Call for cut in stock market trading hours to aid working parents

If the trading hours shift to 9-3.30, I guess the basic trades execution will need to be moved from 4… To possibly 3? Or having multiple different times for the different markets (which may be the case anyway as there are far east markets in the Roadmap).

Is it a good idea anyway to shorten trading hours? Cultural shifts, work patterns, international markets dynamics will change quite a lot I think.

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Not a fan of this personally, but I can see the rationale.

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I understand the sentiment but you may still have to start early and finish late. It’s a trading floor—been there, done that and don’t miss it.

Automation is a great risk for whatever is left of trading jobs. Maybe if you deal illiquid securities, such as junk bonds or obscure derivatives, you still have a chance.

Goldman Sachs is leading the trend—that bank always survives:

Goldman Sachs automated 99% of their equity trading jobs over the last 16 years but there is still 34% staffing with mostly computer engineers
(https://www.nextbigfuture.com/2017/02/goldman-sachs-automated-99-of-their.html)

Deutsche is out:

The German lender’s sweeping turnaround plan, including an exit from the equities sales and trading business, will slash Deutsche Bank’s workforce by about 18,000 employees globally. Workers from Sydney to London to New York received the details of their exit packages Monday – and were left pondering their next move.
(https://www.bloomberg.com/news/articles/2019-07-08/deutsche-bank-job-cuts-leave-thousands-chasing-limited-openings)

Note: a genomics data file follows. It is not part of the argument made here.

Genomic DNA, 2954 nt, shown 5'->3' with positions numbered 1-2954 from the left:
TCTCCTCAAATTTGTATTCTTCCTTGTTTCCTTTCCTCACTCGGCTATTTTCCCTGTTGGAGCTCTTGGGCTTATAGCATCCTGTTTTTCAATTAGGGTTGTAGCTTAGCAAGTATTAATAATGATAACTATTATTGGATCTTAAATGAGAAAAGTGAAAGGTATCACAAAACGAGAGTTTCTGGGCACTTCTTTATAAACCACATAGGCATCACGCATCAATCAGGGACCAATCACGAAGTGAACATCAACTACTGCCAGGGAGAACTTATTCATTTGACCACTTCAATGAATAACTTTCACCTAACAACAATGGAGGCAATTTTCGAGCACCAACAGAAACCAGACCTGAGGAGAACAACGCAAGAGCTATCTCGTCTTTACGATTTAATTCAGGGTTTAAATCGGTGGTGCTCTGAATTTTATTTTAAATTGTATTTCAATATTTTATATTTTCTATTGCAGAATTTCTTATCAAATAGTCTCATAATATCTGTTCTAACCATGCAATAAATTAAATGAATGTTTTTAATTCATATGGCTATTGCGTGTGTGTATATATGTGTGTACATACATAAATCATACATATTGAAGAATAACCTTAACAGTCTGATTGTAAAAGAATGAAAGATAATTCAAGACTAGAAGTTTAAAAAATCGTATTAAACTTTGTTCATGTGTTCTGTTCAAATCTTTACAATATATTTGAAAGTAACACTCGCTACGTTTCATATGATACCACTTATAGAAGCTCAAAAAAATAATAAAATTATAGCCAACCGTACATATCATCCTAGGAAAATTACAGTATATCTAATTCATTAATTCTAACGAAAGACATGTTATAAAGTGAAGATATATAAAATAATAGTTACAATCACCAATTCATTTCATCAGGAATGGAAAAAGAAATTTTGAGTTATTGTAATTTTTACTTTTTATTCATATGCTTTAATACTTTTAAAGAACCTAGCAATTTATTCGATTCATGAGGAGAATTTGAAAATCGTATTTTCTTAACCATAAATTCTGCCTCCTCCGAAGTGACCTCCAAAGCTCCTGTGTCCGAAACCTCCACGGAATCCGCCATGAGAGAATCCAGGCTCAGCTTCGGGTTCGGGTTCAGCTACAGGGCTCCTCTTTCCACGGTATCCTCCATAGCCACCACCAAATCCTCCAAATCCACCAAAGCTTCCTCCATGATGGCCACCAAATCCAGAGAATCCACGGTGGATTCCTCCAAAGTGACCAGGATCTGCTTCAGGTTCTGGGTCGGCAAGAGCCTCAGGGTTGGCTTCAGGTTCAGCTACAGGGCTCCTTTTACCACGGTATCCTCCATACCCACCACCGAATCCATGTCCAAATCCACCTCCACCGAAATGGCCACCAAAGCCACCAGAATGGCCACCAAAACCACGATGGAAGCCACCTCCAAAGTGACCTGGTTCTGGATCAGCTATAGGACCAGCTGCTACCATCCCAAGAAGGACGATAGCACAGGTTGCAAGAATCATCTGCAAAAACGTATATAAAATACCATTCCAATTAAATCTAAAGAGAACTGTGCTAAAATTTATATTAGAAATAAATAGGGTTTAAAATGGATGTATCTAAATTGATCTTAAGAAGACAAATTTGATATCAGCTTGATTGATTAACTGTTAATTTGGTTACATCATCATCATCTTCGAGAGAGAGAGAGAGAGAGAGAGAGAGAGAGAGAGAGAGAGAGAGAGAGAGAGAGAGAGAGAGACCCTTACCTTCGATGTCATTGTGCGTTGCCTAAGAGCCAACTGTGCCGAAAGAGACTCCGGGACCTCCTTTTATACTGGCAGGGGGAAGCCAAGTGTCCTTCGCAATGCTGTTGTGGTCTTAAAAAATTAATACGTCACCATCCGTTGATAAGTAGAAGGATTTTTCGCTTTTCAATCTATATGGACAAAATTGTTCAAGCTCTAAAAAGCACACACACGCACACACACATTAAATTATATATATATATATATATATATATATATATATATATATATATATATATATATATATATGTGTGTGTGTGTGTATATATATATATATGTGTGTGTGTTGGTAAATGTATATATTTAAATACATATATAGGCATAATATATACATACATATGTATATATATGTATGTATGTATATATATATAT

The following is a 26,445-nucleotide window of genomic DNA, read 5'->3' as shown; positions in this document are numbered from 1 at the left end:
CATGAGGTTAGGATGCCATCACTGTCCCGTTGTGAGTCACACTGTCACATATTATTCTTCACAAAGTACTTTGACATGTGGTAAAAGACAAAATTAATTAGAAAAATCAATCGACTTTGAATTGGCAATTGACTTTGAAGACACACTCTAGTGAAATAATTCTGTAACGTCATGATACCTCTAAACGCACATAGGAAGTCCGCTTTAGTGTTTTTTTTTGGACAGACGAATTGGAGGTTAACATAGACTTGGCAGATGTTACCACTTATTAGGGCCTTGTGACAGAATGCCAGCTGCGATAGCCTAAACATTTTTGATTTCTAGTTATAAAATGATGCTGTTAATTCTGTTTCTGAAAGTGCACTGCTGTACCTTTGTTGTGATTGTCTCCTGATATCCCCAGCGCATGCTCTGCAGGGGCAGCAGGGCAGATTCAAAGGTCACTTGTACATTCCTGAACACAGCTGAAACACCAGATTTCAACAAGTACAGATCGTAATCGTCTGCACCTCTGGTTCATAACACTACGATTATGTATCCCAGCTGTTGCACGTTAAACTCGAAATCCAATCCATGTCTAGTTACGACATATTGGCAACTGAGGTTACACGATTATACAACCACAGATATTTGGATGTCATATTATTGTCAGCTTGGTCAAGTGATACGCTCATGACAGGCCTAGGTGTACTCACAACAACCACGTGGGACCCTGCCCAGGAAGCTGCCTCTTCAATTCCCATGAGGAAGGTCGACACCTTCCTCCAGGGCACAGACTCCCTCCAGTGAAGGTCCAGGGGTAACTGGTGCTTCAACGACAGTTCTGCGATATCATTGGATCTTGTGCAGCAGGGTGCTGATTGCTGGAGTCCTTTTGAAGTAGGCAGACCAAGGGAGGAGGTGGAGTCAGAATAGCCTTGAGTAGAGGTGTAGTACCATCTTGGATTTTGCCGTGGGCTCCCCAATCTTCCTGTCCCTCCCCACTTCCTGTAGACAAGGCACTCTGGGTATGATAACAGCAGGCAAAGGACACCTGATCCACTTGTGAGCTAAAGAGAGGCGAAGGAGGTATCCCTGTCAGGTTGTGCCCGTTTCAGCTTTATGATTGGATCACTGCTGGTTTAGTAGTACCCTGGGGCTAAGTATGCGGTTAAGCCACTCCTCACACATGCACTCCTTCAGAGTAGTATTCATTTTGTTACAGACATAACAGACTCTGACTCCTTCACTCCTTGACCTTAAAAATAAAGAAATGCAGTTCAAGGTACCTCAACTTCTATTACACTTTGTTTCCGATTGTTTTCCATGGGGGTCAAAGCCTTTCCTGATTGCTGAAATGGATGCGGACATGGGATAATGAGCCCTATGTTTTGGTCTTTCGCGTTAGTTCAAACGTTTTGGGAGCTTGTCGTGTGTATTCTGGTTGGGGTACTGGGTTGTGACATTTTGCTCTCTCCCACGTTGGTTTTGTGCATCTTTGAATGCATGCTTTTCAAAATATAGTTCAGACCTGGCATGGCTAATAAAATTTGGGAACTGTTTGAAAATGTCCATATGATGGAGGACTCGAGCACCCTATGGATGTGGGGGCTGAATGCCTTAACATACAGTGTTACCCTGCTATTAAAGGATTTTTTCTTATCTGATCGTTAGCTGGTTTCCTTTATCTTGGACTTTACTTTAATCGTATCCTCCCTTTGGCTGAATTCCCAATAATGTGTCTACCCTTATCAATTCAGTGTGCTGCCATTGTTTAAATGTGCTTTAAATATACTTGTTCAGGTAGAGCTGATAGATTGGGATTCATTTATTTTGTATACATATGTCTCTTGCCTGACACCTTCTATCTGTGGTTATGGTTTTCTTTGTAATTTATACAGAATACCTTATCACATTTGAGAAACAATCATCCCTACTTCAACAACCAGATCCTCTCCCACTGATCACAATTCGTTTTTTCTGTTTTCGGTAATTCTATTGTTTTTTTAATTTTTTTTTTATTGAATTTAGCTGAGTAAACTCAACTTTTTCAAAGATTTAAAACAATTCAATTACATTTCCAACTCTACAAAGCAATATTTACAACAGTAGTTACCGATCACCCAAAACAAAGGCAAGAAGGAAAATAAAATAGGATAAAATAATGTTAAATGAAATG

Matching buyers and sellers is a job of freetrade’s software and the likes, not humans. It’s 2019:

Machines will take care of the mundane
https://www.businessinsider.com/goldman-sachs-executive-on-technology-automation-wall-street-2018-12?r=US&IR=T

If you’re a trader or a long-term investor, wouldn’t you rather have a working day like this self-made billionaire who is still making money buying and selling equities:

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We are moving onto more oversight of automated process, with regular Audit and QA to make sure everything is working as expected.
Those that will be left behind from automation may have the infamous universal credit to look forward to unfortunately.

When I was at GS, we did work long hours, but there was definitely a drive from management to get us to have a more work life balance. I remember the induction there, where we were told to look either side to the people sitting next to us. They said that one of the 3 were going to get married to another GS employee because people worked long hours and would only have time to interact with each other.

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It’s the same with most careers now. I work in IT and back in the day you’d have sys admins manually checking servers and patching them etc.

If you don’t move in to or learn DevOps stuff for automation you’ll find yourself out of a job very quickly.

The purpose of dev ops almost seems to be to automate themselves, though.

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Lol yeah you definitely are right. It’s automating the jobs that they’d be doing anyway. But that offers them the ability to spend time focusing on other things that wouldn’t have been their problem back in the day.

Job roles nowadays have changed massively for sys admins, before it was server monitoring, building, upgrading etc. Now it’s basically everything and that wouldn’t be possible if it wasn’t for the help of automation. So in one way automation has made it difficult because you’re expected to have the time and resources now to know more and more which never used to be in your remit, but if you don’t keep up with it whilst others develop it, you’ll struggle to keep a job.

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Though machine learning is a subset of “AI” but I guess ZipRecruiter/Bloomberg were doing research based on keywords:

UBS used to run the world’s largest trading floor and one of my ex-colleagues used to go there:


Forget VBA. It’s Python:

https://www.bloomberg.com/news/articles/2018-06-14/citi-wants-analysts-to-add-python-to-list-of-languages-on-resume